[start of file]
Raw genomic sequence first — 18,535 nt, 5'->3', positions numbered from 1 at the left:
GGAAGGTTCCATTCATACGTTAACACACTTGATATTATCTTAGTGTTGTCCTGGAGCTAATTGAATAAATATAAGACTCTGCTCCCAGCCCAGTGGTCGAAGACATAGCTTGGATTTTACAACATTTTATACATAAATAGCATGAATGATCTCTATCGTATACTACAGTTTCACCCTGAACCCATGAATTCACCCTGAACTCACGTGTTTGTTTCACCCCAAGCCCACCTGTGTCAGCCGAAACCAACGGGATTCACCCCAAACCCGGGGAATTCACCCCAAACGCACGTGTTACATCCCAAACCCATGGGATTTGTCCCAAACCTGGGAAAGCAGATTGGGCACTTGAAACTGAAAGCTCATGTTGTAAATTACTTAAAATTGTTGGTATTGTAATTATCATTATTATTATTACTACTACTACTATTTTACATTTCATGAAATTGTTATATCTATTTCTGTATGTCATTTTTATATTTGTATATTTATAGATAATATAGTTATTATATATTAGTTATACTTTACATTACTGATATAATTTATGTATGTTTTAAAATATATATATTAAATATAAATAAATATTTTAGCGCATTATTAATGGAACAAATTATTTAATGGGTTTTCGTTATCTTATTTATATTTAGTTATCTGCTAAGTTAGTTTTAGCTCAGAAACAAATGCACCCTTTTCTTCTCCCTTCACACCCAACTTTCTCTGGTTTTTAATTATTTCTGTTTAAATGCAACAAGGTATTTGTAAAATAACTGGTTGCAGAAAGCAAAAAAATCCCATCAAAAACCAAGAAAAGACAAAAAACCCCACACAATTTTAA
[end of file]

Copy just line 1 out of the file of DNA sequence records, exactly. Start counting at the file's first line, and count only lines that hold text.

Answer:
Raw genomic sequence first — 18,535 nt, 5'->3', positions numbered from 1 at the left: